Randall Park Mall

Randall Park Mall

We've been on the road for ages now, all throughout the day and now well into the evening. It's dark out, and this particular patch of Cleveland's urban sprawl was looking pretty depressed as it passed by the car windows. We noticed, as we continued on, that there were fewer and fewer working street lamps.

We eventually found ourselves traveling down a very straight and ominously desolate patch of four-lane highway, and that's when we finally saw it. The form was far away in the distance, just barely visible in the inky night, positioned at the far end of a massive paved lot that was utterly without light. This was our first glimpse of the Randal Park Mall, the corpse of what was once the largest shopping center in the world. Seeing such an immense mass sitting out in the darkness like that was indescribably eerie, especially when understanding that what you were seeing was just a small part of a far larger entity. We put the mall behind us for the time being and took to our phones to locate a place to spend the remainder of the night.

At first light we washed up and set forth with our day. The coolness of the past evening was still lingering in the air as we made our way across the seemingly endless plains of pavement that used to be the parking lot. Large swaths of grass grow up through the cracks and holes. This place has only been abandoned since 2009, but already it looks like it could have been shut down some decades ago. Up ahead stood the mall, though less foreboding than it was under the blanket of night, it remained highly imposing. By the time we made our way inside the building the residual coolness of the previous night had completely vanished, and heatwaves were beginning to emit from the asphalt we had just hiked across.

We had anticipated needing time to allow our eyes to adjust the the dim interior, but the building was surprisingly bright inside, the result of numerous massive geometric skylights that gave the entire complex a strange kind of retro sci-fi aesthetic. Each skylight had a huge support column that reached from the floor all the way up to the center of the giant glass formation on the roof. All around lay remnants of the past businesses which once operated here.

The sounds of crowds and bustling shoppers had long vanished, and in their stead was found an overwhelming silence. One that was only ever broken by the occasional dripping of water from the many leaking portions of roof. The planted trees which once grew beneath the mall's many skylights have all withered up and died, and whole portions of the mall's wings now stand in eerie darkness. It was in one of those shadowy wings that we began our day with a rather awful experience.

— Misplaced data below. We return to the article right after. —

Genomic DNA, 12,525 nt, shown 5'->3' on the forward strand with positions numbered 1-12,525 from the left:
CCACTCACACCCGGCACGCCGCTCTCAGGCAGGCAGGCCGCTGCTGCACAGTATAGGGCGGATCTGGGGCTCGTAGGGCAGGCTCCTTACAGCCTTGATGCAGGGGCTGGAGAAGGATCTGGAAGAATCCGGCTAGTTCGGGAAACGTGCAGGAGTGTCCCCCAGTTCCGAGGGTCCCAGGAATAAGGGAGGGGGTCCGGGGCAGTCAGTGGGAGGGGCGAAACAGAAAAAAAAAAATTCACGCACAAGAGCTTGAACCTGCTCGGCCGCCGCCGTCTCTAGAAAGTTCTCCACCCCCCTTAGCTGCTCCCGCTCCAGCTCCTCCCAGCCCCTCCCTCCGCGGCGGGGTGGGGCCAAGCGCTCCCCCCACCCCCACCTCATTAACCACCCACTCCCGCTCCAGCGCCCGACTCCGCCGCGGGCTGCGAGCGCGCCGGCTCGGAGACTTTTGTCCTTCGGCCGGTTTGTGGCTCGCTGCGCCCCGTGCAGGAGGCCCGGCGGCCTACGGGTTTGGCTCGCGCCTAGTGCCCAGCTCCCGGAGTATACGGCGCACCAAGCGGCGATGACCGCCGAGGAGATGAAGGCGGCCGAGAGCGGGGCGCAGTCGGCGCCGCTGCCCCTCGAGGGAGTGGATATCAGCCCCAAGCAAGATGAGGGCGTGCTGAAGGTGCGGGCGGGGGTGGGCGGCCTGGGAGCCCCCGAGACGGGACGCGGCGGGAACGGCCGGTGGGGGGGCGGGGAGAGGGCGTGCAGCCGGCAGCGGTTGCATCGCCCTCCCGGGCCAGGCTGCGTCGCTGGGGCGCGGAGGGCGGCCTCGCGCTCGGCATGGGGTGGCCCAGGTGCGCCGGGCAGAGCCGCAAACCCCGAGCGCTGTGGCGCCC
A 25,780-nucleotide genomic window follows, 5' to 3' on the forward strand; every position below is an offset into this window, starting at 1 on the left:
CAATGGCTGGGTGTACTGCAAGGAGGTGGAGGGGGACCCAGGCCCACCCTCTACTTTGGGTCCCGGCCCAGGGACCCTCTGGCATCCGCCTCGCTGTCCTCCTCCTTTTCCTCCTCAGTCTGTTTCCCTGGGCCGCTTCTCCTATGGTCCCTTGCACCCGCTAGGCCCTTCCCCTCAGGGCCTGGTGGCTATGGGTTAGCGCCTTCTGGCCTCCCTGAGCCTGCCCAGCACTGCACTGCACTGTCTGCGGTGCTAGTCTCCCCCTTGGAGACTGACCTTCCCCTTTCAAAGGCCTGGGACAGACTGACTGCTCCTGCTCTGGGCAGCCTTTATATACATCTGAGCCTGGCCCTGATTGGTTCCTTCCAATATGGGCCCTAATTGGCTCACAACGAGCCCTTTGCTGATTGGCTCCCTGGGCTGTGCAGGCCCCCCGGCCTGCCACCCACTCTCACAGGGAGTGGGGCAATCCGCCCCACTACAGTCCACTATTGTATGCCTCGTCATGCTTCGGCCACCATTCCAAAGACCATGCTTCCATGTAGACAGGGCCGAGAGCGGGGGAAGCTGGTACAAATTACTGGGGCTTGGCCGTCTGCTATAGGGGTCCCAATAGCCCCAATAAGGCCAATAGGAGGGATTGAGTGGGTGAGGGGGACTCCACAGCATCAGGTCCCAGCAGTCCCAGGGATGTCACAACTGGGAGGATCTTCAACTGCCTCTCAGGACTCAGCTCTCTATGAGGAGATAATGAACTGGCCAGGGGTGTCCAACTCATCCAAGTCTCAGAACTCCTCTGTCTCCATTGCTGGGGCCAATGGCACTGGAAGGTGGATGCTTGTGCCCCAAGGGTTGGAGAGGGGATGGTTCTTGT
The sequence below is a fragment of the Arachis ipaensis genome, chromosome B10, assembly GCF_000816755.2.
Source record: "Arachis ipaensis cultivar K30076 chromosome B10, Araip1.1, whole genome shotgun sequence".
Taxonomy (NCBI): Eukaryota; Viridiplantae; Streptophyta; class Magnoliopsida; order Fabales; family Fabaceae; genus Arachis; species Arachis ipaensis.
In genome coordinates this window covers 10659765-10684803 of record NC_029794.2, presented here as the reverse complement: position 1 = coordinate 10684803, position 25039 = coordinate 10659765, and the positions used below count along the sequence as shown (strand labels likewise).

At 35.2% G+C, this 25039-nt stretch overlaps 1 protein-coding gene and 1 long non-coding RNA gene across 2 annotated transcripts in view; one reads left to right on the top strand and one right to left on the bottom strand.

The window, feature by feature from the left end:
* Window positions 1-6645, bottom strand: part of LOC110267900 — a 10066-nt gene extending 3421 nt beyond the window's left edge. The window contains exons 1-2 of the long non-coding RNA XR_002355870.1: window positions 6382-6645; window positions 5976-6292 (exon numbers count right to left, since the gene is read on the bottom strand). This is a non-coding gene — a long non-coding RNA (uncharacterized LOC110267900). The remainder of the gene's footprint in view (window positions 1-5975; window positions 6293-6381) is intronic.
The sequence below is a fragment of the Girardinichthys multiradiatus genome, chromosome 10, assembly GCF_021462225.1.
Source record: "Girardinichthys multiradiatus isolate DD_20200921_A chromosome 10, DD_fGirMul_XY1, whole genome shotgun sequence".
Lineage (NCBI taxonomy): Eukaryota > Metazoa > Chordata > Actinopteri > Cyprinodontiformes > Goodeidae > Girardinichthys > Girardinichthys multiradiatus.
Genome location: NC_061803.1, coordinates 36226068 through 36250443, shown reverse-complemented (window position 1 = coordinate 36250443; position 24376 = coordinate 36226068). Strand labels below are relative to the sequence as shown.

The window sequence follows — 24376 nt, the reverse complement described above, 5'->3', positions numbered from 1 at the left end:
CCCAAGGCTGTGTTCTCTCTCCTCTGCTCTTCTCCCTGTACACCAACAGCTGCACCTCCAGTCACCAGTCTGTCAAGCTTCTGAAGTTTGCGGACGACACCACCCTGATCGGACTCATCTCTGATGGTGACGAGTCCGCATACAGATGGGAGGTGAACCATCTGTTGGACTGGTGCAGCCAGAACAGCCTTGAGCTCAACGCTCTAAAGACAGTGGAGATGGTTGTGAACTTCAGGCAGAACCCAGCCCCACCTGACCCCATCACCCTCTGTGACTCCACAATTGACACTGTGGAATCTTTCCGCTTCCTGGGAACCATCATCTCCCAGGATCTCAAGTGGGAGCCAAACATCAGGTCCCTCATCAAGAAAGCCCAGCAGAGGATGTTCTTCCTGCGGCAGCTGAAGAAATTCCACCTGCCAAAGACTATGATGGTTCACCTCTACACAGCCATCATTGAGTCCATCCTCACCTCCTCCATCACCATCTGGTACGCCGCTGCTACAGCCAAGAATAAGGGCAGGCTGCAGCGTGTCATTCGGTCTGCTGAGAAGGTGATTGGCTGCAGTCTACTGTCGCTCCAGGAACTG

After scoping out our immediate surroundings for vantage points, we set up our cameras to begin shooting. Before we got very far though, our curiously beckoned us away. Close by to where we stood, a door to the maintenance corridors stood ajar. We ignored it for some time, but eventually we could no longer resist seeing what lay beyond, and decided to quickly step inside and see where it led us.

Most every mall has these hallways, they are simply a series of skinny passageways that allow workers to traverse the mall away from the public eye, typically running behind the inner walls of shops. We began wandering down one such passage, and made it quite a ways in using ambient light alone, but that changed the further we progressed. The hall was flooded, and the murky water was beginning to seep into our boots. Though likely this hallways was only dimly lit when active, without electricity it had come to be pitch black. We took out our lamps and shined them out in front of us. They pierced the blackness, revealing thousands of cockroaches which carpeted the walls, creating what looked like a single massive pulsating mass of legs and exoskeletons. In an instant they all scattered, frightened by the sudden illumination of their perpetually dark home. In a literal wave they ran toward the ceiling, behind doors, into vents, and wherever else they could retreat. Suffice to say – We exited very quickly after that, but also very carefully now that we were aware of what was dwelling (and watching) all around us. Though thoroughly shaken, we continued with our day the best we could, making a point to give a wide berth to all ground level maintenance hallways or doors.

What a cavernous place Randall Park was. Every sound we made, from footsteps to the simple 'clack' of our tripods extending, echoed over and over through the vast, empty space all around us. It was also unsettling, in no small part due to the fact that holiday d├ęcor could still be found throughout, all brightly standing in surreal contrast to the gloom that hung in the air alongside so much metallic tinsel. If you stood perfectly still you could very nearly hear holiday music coming from the mall PA system, above the false Christmas trees that still adorned the common areas, and oversized props of wrapped presents which were strewn randomly about. The entire mall had come to be a ghost of Christmas past.

This photo, dated August 11, 1976 was supplied by Leo Neblung (check out his Instagram here)
He emailed us after discovering the photograph while digging through some old boxes in his attic.
The metallic cube-like sculpture in the center was crafted by his grandfather.


The only surviving greenery within the mall were baskets of fake ivy.

A dark Christmas.


Google Maps image of the mall in a state of abandonment.